Why Obama can’t say the word ‘abortion’
President Barack Obama was proud to become the first sitting president to address Planned Parenthood recently. But not proud enough to utter the word “abortion.”
The right to abortion is the sneakiest, most shamefaced of all American rights. It hides behind evasion and euphemism and cant.
So President Obama sang a hymn of praise to Planned Parenthood at the organization’s annual conference without mentioning what makes it so distinctive and controversial. He said its core principle is “that women should be allowed to make their own decisions about their own health.” He excoriated opponents involved “in an orchestrated and historic effort to roll back basic rights when it comes to women’s health.”
Listening to him, you could be forgiven for thinking that the country is riven by a fierce dispute over whether women should be allowed to choose their own OB-GYNs or to get cancer screenings. In his speech, the president said the word “cancer” seven times. About that, he is happy to be forthright.
Imagine if he had been similarly frank about the core of Planned Parenthood’s work: “In 2011, according to your annual report, your clinics or affiliates performed 330,000 abortions. That’s a lot of abortion. Over 10 years more than 3 million. Thank you, Planned Parenthood. Think of all those women who wanted to terminate their pregnancies, and you were there for them. That’s what you are about. And that’s what this country is about.”
Before that crowd, he might have gotten rousing applause, but talking in such honest terms would have been a gross faux pas. The unwritten rule when the left discusses abortion is that it shouldn’t be called “abortion,” but always “health” or, more specifically “reproductive health” — although abortion is the opposite of reproduction and, for one party involved, the opposite of health.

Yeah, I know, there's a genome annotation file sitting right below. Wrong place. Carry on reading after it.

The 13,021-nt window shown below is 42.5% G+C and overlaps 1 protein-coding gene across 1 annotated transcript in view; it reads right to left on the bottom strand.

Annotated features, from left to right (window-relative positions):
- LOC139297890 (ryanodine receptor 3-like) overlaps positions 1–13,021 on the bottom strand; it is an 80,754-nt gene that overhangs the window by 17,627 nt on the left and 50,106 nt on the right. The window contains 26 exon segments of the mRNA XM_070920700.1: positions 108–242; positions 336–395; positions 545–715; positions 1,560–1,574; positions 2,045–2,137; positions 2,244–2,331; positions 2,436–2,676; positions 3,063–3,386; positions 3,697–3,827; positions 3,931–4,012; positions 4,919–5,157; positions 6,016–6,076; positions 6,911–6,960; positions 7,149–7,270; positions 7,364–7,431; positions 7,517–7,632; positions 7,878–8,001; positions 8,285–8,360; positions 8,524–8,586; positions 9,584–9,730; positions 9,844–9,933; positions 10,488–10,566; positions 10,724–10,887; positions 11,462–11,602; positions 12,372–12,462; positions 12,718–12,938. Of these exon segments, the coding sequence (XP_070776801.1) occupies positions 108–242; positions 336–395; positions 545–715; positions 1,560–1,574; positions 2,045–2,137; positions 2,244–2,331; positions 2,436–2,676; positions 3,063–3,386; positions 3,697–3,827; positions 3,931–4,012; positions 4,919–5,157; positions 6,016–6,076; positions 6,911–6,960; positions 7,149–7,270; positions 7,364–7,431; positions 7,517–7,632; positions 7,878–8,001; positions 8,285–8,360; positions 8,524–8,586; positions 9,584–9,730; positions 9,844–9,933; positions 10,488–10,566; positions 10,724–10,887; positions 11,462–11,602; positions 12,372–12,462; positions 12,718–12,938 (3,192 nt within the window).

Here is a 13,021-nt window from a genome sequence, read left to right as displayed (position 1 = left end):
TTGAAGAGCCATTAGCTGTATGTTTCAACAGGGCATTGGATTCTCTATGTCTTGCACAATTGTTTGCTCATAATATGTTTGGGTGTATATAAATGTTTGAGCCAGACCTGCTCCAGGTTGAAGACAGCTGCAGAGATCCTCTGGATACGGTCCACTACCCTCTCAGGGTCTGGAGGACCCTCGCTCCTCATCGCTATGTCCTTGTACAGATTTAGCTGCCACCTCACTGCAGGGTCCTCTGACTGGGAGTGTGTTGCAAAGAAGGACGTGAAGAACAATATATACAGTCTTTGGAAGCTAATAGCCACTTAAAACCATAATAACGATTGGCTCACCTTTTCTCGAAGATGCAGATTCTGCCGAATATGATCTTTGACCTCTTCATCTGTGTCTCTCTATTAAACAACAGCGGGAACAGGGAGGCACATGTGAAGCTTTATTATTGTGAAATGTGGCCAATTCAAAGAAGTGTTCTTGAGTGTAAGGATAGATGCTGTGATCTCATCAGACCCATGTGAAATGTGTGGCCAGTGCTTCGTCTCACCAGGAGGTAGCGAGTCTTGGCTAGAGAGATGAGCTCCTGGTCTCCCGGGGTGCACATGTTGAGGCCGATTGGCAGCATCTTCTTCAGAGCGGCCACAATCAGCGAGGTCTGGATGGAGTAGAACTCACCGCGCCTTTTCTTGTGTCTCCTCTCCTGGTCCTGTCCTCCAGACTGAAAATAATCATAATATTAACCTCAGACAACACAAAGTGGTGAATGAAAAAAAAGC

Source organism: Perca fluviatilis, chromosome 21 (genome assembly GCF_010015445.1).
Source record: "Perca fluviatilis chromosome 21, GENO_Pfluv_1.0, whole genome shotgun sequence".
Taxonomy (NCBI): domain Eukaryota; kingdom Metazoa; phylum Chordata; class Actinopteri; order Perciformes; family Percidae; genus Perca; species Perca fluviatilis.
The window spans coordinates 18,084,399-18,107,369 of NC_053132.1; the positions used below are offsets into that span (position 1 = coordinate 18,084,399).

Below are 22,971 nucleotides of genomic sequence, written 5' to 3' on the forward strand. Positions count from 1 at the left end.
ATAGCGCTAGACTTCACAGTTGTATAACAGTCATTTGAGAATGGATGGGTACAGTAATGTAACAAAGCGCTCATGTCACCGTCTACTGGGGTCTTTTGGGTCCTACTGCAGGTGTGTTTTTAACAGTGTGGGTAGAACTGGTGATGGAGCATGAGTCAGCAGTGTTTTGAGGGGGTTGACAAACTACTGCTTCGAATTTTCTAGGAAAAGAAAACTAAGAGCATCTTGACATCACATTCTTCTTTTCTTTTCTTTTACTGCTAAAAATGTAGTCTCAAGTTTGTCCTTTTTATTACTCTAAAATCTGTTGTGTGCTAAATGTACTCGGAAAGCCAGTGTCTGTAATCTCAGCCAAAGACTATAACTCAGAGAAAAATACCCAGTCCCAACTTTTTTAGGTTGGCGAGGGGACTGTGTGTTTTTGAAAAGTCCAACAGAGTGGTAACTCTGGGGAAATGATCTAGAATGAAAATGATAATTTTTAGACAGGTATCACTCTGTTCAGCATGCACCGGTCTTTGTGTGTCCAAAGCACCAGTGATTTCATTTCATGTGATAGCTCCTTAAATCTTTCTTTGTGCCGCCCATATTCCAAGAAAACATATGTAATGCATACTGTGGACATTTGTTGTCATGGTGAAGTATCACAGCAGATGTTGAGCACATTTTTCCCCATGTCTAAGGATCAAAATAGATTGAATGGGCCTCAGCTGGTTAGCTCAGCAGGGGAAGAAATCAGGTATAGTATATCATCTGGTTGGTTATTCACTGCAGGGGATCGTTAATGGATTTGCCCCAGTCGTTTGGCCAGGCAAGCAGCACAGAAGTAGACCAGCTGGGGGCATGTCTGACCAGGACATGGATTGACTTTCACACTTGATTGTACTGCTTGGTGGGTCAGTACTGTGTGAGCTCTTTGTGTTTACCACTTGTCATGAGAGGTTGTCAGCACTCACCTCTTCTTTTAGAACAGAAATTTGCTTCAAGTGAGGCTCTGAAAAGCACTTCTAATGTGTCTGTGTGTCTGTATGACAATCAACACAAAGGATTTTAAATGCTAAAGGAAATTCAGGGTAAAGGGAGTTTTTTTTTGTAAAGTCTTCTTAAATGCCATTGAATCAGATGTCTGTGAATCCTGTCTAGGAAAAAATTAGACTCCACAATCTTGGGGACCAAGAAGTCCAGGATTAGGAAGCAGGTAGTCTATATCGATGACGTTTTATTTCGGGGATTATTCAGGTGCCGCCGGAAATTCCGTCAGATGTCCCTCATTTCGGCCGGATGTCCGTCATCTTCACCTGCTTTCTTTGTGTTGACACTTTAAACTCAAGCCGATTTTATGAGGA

The trial of Philadelphia abortionist Kermit Gosnell has been an exercise in stripping away euphemism. He is accused of murdering babies because he allegedly didn’t manage to kill them in the womb and had to finish the job outside the womb. His case is so discomfiting for liberals not only because it is such a stark picture of the seamy, money-grubbing side of abortion, but because it illustrates how slight the difference is between late-term abortion — or late-term “health” — and what nearly everyone recognizes as a crime.
In a story about the case, The New York Times referred to the newborns killed by Gosnell as “fetuses.” The definition of a fetus according to Merriam-Webster is “an unborn or unhatched vertebrate.” By definition, the newborns weren’t fetuses; they weren’t unborn. But the Times couldn’t bring itself to use the word “baby.”
This is the crux of the matter: If it is a baby outside the womb, why is it not a baby inside the womb? If a procedure to end its life is wrong outside the womb, why isn’t it wrong inside the womb?
The essence of abortion is that there are two lives when you start and one when you finish. If it were your business to perform them and fight all restrictions on them, no matter how slight, you wouldn’t want to be forthright and honest about it, either.
Rich Lowry is editor of the National Review, a magazine founded by William F. Buckley Jr., featuring conservative commentary on American politics.
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